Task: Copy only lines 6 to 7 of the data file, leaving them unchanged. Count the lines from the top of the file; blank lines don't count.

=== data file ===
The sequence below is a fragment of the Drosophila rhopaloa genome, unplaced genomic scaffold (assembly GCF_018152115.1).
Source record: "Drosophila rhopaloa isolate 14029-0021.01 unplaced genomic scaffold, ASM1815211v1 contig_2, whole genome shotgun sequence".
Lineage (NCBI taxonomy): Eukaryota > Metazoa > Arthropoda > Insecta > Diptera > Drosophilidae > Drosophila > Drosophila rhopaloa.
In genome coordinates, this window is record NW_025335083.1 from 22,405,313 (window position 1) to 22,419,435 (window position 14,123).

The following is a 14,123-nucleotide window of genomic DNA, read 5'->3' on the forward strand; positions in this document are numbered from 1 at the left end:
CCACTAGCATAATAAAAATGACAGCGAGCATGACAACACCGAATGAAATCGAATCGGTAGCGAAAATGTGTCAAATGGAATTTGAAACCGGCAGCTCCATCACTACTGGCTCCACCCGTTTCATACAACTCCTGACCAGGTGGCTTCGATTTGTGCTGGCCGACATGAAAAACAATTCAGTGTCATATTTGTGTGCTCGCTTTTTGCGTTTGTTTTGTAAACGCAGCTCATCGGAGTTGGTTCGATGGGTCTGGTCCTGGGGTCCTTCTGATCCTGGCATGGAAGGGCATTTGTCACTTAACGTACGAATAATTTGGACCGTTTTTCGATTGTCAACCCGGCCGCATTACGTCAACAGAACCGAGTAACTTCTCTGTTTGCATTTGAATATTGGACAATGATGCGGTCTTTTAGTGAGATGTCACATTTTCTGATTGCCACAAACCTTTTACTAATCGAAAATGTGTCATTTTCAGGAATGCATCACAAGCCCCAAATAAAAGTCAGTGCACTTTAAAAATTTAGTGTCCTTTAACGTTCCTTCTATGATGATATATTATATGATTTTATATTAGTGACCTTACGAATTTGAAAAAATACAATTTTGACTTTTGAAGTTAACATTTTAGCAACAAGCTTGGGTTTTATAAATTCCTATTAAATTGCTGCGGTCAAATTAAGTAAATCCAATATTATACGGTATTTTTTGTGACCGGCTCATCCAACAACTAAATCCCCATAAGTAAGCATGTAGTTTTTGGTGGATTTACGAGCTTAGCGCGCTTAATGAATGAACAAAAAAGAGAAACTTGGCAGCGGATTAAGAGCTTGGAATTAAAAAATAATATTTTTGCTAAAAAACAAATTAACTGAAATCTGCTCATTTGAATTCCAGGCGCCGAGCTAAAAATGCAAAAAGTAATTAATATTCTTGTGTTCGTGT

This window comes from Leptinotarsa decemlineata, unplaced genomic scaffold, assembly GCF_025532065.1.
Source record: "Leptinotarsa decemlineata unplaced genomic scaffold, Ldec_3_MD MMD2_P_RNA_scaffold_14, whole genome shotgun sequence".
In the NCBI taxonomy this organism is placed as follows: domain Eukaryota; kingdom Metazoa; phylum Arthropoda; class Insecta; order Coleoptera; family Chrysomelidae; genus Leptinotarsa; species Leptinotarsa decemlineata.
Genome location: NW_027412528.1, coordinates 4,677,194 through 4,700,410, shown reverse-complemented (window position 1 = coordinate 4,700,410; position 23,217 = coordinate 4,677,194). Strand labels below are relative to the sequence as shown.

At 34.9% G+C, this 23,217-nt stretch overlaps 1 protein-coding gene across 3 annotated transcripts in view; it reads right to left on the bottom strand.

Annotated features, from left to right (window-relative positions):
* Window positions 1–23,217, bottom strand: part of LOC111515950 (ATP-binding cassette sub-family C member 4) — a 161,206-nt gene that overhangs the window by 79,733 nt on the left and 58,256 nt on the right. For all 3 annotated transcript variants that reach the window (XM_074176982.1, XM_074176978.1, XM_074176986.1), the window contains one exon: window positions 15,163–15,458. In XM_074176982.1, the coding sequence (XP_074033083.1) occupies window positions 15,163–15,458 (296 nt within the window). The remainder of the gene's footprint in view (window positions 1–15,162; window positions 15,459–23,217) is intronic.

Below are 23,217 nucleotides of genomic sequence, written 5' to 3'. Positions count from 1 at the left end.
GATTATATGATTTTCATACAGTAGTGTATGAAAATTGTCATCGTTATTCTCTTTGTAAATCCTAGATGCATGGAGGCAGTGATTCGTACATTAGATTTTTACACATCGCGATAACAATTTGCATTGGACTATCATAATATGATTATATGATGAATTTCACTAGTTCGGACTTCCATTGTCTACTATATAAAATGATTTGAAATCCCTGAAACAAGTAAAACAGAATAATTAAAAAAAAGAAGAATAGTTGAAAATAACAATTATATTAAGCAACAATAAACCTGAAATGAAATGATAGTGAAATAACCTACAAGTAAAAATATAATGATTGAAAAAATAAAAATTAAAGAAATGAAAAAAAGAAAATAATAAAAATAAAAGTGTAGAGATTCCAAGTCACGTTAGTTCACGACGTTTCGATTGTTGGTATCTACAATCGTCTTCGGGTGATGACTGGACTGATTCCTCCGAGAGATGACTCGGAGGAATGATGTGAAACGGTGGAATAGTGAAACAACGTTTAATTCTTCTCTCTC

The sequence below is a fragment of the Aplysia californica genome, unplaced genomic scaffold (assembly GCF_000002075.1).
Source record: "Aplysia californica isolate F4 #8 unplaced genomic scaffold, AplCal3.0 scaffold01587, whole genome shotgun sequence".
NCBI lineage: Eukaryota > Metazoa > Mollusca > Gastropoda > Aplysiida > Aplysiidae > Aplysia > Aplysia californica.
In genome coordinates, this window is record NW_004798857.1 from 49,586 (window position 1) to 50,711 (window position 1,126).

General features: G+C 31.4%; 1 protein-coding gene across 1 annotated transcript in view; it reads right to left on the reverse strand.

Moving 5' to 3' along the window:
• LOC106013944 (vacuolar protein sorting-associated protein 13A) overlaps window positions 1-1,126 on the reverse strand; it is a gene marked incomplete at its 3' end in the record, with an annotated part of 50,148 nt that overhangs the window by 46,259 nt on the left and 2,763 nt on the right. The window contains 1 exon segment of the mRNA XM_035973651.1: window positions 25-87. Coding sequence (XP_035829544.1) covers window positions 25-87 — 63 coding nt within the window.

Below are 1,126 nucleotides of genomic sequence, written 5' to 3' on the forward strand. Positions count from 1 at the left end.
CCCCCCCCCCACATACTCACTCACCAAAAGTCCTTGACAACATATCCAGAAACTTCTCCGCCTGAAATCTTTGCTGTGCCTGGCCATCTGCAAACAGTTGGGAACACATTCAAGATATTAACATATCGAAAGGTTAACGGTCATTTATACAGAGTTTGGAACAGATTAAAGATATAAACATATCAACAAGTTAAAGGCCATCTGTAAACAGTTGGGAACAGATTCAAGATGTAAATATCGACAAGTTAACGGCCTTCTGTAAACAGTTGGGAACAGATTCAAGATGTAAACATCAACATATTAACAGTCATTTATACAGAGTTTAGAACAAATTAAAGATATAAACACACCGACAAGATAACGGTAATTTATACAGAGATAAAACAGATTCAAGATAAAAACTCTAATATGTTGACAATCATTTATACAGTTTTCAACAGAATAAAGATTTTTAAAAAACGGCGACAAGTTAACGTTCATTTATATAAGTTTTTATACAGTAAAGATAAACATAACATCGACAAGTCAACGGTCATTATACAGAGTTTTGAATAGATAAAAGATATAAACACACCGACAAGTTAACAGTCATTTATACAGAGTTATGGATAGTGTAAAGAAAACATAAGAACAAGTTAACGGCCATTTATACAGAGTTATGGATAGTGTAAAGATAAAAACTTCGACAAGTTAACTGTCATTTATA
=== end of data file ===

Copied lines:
CCACTAGCATAATAAAAATGACAGCGAGCATGACAACACCGAATGAAATCGAATCGGTAGCGAAAATGTGTCAAATGGAATTTGAAACCGGCAGCTCCATCACTACTGGCTCCACCCGTTTCATACAACTCCTGACCAGGTGGCTTCGATTTGTGCTGGCCGACATGAAAAACAATTCAGTGTCATATTTGTGTGCTCGCTTTTTGCGTTTGTTTTGTAAACGCAGCTCATCGGAGTTGGTTCGATGGGTCTGGTCCTGGGGTCCTTCTGATCCTGGCATGGAAGGGCATTTGTCACTTAACGTACGAATAATTTGGACCGTTTTTCGATTGTCAACCCGGCCGCATTACGTCAACAGAACCGAGTAACTTCTCTGTTTGCATTTGAATATTGGACAATGATGCGGTCTTTTAGTGAGATGTCACATTTTCTGATTGCCACAAACCTTTTACTAATCGAAAATGTGTCATTTTCAGGAATGCATCACAAGCCCCAAATAAAAGTCAGTGCACTTTAAAAATTTAGTGTCCTTTAACGTTCCTTCTATGATGATATATTATATGATTTTATATTAGTGACCTTACGAATTTGAAAAAATACAATTTTGACTTTTGAAGTTAACATTTTAGCAACAAGCTTGGGTTTTATAAATTCCTATTAAATTGCTGCGGTCAAATTAAGTAAATCCAATATTATACGGTATTTTTTGTGACCGGCTCATCCAACAACTAAATCCCCATAAGTAAGCATGTAGTTTTTGGTGGATTTACGAGCTTAGCGCGCTTAATGAATGAACAAAAAAGAGAAACTTGGCAGCGGATTAAGAGCTTGGAATTAAAAAATAATATTTTTGCTAAAAAACAAATTAACTGAAATCTGCTCATTTGAATTCCAGGCGCCGAGCTAAAAATGCAAAAAGTAATTAATATTCTTGTGTTCGTGT

This window comes from Leptinotarsa decemlineata, unplaced genomic scaffold, assembly GCF_025532065.1.